“The problem in the United States is that they haven’t been putting their felons onto an identifiable DNA database. Most of these people could have been picked up many years ago if the United States had a proper governance structure. We have that, so my feeling is that the number of cases it would be useful for in the UK would be very limited.”
This article first appeared in issue 348 of BBC Science Focus
How to solve a crime with genetic genealogy
Crime enforcement agency (pol
ice department, sheriff’s office) contracts a DNA investigation company to help them crack a cold case.
The company analyses crime scene DNA and converts it into a file representing its unique sequence of bases (adenine, cytosine, guanine, and thymine).
Around 700,000 single nucleotide polymorphisms (SNPs) – the most common points of genetic variation between people’s DNA – in the data are examined. An Excel spreadsheet showing the information about these points (loci) would be 26 columns wide and 851,000 rows long.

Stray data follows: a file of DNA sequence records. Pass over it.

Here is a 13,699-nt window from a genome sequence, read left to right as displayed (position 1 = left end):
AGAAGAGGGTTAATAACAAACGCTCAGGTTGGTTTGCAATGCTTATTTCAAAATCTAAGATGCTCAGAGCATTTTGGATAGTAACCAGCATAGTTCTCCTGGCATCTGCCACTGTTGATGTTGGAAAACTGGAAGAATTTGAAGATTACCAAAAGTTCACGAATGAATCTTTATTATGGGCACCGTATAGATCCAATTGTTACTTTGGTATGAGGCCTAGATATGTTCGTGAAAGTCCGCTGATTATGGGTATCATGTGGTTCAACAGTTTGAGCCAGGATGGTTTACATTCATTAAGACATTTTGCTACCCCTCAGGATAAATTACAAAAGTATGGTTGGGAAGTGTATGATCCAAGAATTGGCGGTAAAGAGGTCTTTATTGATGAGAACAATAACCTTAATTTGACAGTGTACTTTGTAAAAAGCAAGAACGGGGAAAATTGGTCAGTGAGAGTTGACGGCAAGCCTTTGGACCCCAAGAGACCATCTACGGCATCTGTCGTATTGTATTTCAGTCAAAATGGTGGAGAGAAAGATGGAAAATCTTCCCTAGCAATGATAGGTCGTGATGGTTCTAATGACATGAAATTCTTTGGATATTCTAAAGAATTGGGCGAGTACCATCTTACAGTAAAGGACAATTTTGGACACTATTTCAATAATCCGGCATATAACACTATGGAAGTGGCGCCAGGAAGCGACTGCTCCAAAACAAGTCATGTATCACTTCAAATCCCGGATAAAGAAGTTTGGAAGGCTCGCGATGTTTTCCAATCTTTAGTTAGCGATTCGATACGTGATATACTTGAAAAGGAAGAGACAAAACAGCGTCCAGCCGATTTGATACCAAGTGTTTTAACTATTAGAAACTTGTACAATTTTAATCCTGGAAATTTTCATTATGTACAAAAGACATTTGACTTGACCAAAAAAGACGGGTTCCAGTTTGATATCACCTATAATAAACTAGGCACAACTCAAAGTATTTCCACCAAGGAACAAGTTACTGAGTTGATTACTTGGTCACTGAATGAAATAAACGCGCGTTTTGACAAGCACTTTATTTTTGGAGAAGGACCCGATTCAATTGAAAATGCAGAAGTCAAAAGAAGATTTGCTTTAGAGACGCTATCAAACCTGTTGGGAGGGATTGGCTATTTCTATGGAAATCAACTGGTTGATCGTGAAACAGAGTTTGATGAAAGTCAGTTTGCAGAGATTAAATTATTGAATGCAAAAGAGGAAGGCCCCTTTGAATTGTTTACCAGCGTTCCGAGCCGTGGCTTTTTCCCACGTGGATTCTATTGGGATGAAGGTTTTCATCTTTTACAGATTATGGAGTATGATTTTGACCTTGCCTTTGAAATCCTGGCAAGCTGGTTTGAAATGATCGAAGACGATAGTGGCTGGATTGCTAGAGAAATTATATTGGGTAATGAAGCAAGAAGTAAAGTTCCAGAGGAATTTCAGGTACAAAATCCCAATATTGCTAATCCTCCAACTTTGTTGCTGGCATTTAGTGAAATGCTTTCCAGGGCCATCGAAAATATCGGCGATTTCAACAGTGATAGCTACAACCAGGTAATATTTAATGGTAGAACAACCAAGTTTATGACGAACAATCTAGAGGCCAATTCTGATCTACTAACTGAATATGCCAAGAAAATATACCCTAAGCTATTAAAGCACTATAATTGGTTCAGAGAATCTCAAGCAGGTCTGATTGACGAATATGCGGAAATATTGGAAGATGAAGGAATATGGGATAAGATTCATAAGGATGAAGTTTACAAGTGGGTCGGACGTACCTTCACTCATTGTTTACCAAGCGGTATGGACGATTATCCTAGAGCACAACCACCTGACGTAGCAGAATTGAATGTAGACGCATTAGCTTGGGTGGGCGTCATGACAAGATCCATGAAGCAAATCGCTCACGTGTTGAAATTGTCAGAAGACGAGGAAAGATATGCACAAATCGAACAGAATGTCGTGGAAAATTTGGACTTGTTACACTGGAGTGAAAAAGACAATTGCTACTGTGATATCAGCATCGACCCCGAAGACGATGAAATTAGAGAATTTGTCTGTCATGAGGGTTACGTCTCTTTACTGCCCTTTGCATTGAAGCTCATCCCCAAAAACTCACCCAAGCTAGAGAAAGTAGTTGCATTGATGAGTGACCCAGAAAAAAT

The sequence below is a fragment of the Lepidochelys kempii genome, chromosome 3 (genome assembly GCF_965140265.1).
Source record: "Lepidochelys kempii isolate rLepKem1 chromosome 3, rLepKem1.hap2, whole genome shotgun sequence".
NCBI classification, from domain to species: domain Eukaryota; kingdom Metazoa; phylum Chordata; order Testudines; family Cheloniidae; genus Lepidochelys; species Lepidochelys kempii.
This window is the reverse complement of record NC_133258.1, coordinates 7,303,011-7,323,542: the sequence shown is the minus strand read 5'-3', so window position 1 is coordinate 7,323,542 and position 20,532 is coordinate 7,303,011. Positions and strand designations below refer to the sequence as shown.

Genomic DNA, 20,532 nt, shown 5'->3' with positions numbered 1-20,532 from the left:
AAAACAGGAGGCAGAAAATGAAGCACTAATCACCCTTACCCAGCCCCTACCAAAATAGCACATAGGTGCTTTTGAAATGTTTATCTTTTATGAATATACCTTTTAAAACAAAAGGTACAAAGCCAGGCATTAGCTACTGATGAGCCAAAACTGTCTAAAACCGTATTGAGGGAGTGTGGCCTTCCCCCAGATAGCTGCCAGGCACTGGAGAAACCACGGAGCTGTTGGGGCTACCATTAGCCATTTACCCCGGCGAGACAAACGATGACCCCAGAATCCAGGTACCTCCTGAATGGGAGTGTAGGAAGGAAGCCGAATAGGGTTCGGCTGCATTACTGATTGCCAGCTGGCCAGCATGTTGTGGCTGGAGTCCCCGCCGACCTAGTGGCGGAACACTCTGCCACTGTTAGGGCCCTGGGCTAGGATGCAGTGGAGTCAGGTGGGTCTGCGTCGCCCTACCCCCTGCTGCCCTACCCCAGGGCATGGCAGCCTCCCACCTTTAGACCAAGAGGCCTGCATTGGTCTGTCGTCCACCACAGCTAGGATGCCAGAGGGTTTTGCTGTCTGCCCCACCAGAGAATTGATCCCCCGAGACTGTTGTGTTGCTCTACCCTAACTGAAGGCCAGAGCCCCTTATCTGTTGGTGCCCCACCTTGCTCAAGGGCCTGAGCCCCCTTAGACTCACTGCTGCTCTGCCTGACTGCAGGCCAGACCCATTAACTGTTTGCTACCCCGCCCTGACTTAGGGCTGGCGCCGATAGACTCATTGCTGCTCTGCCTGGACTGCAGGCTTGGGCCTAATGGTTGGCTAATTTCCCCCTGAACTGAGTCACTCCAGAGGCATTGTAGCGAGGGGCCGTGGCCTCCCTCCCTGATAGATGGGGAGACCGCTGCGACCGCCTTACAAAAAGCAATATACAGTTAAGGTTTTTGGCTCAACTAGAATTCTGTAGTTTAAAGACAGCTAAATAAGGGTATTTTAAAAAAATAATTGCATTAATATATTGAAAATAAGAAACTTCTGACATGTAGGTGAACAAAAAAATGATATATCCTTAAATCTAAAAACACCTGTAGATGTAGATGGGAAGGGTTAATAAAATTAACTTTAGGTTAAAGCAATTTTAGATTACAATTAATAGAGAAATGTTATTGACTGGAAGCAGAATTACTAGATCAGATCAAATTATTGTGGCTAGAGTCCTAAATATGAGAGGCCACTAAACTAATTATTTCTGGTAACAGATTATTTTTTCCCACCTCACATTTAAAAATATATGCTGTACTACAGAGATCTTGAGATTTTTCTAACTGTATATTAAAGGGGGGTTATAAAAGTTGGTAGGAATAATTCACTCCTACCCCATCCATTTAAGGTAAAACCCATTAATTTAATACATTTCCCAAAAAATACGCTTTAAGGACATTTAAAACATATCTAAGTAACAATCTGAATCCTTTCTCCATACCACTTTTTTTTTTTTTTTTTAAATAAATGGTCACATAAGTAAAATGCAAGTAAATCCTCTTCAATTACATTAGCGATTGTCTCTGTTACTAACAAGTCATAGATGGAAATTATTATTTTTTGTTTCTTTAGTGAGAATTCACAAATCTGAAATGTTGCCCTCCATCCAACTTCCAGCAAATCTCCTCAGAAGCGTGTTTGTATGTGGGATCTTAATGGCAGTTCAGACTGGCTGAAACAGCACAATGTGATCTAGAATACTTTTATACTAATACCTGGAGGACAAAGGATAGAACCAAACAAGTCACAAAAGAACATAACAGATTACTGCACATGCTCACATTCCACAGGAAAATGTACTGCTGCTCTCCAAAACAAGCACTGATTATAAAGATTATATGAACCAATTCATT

SNP DNA analysis is also used by online genealogy services to find distant relatives, while police DNA databases use a more basic short tandem repeat (STR) analysis, which allows identification of only close relatives.
The company uploads the data file to a genealogy service that has agreed to be used for law enforcement, such as GEDmatch. SNPs are compared to hundreds of thousands of other samples. The genealogy service returns a list of people who have DNA matches.
Genetic genealogists employed by the company use this information to find common ancestors, build family trees and deduce living descendants who might fit the time and place of the crime and other evidence.